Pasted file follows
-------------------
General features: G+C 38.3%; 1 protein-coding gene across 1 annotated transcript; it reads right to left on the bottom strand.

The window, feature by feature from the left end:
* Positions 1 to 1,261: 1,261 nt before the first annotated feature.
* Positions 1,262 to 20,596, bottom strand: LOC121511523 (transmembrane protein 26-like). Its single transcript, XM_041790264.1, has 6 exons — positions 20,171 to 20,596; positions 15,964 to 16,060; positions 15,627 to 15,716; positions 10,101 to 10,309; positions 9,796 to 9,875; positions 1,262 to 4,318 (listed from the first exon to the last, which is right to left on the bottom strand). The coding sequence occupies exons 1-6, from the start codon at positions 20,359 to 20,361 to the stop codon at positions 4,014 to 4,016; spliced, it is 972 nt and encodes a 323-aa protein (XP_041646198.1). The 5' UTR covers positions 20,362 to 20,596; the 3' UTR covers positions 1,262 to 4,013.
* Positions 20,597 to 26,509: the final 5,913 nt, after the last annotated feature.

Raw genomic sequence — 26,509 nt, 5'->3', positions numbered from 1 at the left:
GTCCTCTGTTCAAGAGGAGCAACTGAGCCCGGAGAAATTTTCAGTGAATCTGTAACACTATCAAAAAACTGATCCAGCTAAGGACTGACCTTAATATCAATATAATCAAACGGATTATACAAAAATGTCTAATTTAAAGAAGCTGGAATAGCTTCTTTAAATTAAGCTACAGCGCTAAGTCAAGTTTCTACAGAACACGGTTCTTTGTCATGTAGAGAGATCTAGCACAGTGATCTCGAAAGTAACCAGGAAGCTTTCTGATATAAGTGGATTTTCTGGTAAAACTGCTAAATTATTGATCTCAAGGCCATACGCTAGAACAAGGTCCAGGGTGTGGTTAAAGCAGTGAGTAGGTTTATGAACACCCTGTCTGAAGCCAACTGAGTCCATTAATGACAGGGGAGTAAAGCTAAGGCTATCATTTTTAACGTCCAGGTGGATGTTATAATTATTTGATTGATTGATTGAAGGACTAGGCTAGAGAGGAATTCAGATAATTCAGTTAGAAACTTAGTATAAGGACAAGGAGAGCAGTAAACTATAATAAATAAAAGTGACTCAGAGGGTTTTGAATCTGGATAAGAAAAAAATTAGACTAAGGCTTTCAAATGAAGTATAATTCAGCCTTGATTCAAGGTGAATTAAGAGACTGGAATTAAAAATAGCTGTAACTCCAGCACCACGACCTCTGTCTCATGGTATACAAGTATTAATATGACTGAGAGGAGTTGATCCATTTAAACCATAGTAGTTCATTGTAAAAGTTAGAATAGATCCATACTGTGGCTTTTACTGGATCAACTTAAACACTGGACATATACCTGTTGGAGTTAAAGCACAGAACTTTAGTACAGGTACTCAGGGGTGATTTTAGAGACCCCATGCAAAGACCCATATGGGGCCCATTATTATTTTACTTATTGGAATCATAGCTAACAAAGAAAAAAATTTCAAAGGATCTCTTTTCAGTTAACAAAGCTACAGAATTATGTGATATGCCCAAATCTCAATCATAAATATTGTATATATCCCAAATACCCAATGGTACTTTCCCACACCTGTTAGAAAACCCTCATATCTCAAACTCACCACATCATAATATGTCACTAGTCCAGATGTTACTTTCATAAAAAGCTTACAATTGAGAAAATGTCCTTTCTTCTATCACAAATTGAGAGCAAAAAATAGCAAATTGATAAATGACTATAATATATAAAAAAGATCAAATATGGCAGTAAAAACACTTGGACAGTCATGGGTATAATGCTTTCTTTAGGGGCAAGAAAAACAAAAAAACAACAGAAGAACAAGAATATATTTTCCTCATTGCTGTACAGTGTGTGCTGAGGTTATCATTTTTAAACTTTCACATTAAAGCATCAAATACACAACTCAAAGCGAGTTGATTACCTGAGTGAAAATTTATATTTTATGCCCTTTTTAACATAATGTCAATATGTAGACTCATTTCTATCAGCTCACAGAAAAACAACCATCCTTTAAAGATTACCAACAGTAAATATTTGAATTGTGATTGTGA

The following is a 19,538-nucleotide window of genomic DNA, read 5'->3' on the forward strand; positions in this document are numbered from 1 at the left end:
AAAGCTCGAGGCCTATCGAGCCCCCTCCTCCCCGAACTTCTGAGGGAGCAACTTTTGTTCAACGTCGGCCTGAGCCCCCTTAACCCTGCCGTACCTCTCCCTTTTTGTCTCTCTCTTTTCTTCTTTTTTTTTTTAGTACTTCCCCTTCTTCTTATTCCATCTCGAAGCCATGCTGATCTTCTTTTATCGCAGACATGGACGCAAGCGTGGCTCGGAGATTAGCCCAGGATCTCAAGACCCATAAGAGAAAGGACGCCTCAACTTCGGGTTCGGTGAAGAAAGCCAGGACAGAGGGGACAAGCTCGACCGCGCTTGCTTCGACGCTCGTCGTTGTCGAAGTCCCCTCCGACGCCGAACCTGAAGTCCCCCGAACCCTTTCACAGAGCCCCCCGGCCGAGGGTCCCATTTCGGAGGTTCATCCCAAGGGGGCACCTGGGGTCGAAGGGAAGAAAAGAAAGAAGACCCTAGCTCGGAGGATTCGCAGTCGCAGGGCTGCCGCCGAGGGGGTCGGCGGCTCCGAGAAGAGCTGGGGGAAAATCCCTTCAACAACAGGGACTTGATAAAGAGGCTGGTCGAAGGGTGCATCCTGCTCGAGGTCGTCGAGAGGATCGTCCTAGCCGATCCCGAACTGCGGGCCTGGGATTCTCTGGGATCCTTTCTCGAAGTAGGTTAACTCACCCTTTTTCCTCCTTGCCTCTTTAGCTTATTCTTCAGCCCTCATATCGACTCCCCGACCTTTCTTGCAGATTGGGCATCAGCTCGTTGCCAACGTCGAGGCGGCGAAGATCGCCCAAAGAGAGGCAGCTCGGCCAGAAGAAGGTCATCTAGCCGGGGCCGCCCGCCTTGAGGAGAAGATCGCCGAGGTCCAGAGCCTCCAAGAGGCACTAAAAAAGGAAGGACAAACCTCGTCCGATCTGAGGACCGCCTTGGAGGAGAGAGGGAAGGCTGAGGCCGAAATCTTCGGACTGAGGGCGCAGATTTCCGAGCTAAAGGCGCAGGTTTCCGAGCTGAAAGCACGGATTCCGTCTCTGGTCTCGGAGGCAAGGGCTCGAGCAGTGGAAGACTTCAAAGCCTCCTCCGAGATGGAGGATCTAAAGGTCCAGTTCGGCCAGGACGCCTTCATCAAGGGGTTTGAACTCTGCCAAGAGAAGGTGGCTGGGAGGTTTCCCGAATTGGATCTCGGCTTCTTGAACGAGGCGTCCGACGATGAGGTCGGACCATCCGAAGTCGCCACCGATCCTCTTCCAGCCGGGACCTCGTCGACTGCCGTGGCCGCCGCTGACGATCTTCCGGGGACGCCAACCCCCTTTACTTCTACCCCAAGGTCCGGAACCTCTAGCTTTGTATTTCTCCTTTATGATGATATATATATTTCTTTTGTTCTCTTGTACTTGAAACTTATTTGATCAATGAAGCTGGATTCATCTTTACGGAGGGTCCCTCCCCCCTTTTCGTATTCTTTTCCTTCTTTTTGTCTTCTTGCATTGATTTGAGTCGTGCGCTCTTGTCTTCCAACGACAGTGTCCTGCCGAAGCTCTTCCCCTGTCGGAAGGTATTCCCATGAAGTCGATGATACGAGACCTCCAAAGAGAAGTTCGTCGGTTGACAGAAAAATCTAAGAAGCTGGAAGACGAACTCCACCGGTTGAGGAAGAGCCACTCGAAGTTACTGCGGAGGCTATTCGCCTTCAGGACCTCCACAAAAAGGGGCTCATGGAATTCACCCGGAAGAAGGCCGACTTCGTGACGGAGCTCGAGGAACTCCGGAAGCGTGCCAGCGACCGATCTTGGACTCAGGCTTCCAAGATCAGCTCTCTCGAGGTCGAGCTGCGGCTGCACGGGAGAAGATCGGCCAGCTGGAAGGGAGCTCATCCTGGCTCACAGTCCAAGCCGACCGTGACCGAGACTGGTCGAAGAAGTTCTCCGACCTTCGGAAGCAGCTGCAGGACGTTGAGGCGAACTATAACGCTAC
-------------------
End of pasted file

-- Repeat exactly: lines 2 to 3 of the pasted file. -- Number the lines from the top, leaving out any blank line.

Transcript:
The window, feature by feature from the left end:
* Positions 1 to 1,261: 1,261 nt before the first annotated feature.